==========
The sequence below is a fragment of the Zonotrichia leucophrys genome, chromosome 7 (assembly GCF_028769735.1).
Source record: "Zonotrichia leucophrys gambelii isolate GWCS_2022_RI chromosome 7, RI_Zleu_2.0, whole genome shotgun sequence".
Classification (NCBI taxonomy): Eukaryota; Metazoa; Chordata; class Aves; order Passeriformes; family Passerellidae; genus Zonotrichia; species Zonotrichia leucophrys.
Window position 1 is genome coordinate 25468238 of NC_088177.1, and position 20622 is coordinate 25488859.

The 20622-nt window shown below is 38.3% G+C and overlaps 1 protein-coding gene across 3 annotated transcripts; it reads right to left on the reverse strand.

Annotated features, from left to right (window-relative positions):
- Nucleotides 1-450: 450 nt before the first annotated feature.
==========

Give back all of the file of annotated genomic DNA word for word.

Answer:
The sequence below is a fragment of the Zonotrichia leucophrys genome, chromosome 7 (assembly GCF_028769735.1).
Source record: "Zonotrichia leucophrys gambelii isolate GWCS_2022_RI chromosome 7, RI_Zleu_2.0, whole genome shotgun sequence".
Classification (NCBI taxonomy): Eukaryota; Metazoa; Chordata; class Aves; order Passeriformes; family Passerellidae; genus Zonotrichia; species Zonotrichia leucophrys.
Window position 1 is genome coordinate 25468238 of NC_088177.1, and position 20622 is coordinate 25488859.

The 20622-nt window shown below is 38.3% G+C and overlaps 1 protein-coding gene across 3 annotated transcripts; it reads right to left on the reverse strand.

Annotated features, from left to right (window-relative positions):
- Nucleotides 1-450: 450 nt before the first annotated feature.